Tuesday, April 19, 2011

The Godfather - Part II

In 1974, two years after the original Godfather, Francis Ford Coppola released the sequel, starring Al Pacino, Diane Keaton, and Robert DeNiro as young Don Vito Corleone. I am usually not a fan of sequels, as directors typically try to capitalize on the elements that made the success of part I, and typically fail. Well, not here.


First thing to say, it is not possible to watch part II without having seen part I. That would be way too confusing.

We follow two stories in parallel here. We get to the origins of Vito Corleone and his rise to the ultimate Godfather role. Robert DeNiro impersonates younger Vito.

The godfather was born Vito Andolini, in the town of Corleone in Sicily. In 1901 his father was murdered for an insult to the local Mafia chieftain. His older brother Paolo swore revenge and disappeared into the hills, leaving Vito, the only male heir, to stand with his mother at the funeral. He was nine years old.

DeNiro is amazing and totally right for this part. He is a family man at heart, wiling only a better life.

There is a fun reference to the first part, too:

Vito Corleone: I make him an offer he don' refuse. Don' worry.


Most of the movie is dedicated to Michael though. It starts with an assassination attempt and we see him consolidate his power and destroying his enemies ruthlessly, even his own brother, Fredo.


Michael Corleone: I don't feel I have to wipe everybody out, Tom. Just my enemies.

Michael Corleone: There are many things my father taught me here in this room. He taught me: keep your friends close, but your enemies closer.

Michael: I don't want anything to happen to him while my mother's alive.


The two stories run in parallel, but I had difficulties seeing similarities, it felt a bit like watching two movies. Thinking about it a bit more though, I developed another point of view. Don Vito is a family man, who starts his “career” protecting the weak, through terror admittedly, but not siding with the “bad guys”: to some extent he turns into the person he is protecting the people from. But he keeps a side of humanity. He is respected as a man of morality, duty and principles, loved as a father  husband and friend, and is feared as a Don who never spares the enemy.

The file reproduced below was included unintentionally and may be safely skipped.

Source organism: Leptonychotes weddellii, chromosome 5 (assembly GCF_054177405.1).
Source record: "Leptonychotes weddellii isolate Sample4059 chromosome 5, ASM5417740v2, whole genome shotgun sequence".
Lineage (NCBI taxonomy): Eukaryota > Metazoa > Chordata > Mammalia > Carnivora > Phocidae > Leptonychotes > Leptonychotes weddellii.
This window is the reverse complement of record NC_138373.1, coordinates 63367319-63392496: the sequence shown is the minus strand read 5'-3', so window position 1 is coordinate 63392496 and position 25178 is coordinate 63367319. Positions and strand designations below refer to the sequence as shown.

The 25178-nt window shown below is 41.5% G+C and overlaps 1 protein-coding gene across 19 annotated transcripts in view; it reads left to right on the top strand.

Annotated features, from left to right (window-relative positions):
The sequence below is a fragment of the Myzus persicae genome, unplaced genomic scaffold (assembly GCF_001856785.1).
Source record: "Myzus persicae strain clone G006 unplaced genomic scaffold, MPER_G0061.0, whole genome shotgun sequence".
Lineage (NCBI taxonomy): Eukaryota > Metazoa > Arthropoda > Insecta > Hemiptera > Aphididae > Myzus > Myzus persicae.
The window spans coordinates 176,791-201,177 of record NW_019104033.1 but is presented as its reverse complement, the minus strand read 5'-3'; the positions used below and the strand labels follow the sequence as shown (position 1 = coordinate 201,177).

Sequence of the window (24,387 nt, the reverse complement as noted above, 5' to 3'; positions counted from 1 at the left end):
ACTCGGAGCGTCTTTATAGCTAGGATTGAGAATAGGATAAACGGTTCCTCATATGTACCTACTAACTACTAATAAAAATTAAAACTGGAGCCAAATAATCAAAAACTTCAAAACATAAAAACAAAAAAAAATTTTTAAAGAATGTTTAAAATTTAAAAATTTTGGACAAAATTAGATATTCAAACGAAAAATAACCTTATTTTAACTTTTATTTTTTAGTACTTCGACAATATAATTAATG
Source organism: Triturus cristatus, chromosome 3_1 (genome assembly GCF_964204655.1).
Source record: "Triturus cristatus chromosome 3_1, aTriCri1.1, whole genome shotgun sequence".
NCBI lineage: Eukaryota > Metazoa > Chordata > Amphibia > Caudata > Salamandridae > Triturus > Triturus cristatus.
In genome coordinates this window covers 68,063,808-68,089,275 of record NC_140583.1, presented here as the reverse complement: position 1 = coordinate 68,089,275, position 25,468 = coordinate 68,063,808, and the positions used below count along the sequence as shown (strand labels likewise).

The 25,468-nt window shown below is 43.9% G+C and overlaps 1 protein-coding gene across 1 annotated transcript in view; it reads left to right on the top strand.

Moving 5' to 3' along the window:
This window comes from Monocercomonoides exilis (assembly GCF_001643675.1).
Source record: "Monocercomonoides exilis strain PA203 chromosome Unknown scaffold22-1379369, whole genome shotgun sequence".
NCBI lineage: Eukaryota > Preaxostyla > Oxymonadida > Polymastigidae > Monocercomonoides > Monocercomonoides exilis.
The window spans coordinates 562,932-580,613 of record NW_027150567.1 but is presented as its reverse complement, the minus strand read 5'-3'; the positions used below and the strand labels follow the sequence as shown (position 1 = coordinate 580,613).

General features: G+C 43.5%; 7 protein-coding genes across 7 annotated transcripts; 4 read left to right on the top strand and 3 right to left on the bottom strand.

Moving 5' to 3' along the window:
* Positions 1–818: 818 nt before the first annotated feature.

Meanwhile, Michael turns out to be more ruthless than his father. Betrayal after betrayal, he starts losing faith in the member of his family and, instead of gathering them around him, he alienates everyone who cares for him. This is particularly clear in the last shot, where he is alone, contemplating his actions and thinking back about his childhood. Ironically, we see Fredo was the only one who supported his decision to join the Navy. Pacino shows two aspects of Michael, quiet and pensive, then raging and scheming. In Part I, Michael did not want to become a man like his father and years later we see he has become much worse. In the end, the legacy of Vito Corleone is destroyed.

This makes me wonder about the power of fate: when you have everything for you, values and principles, and a vision for what your life is going to be, how much can elements interfere? And if you go another path, how much of what you become is really you, how much a just down to the circumstances? Because that's what happens to Michael, that's what happens to any of us actually, a reflection on "what if"?

The movie places a lot of emphasis on family and particularly on the father and son relationship, so it is a bit surprising never to see Michael with his children. While Vito is loving and caring, Michael never shows affection to his son, who is merely an heir. This makes it easier to understand the two ways of running the “Family” – Vito was a man who wanted to avoid unnecessary bloodshed, while Michael is decided to just wipe out anyone who resists him. The last question we could ask is whether Michael really cares for anyone: it becomes clearer and clearer he considers himself the “owner” of his brothers, his wife, his sister, and everything around him. Is it the case? Maybe Part III will tell. Until then….

1 comment:

  1. Godfather 2 is a marvel of film-making. The sets, the tint of the 1917 scenes, the costumes, the acting, it's all just perfect. I actually stopped watching Godfather 3 a third of the way through, even though it's a pretty good movie, simply because it couldn't measure up.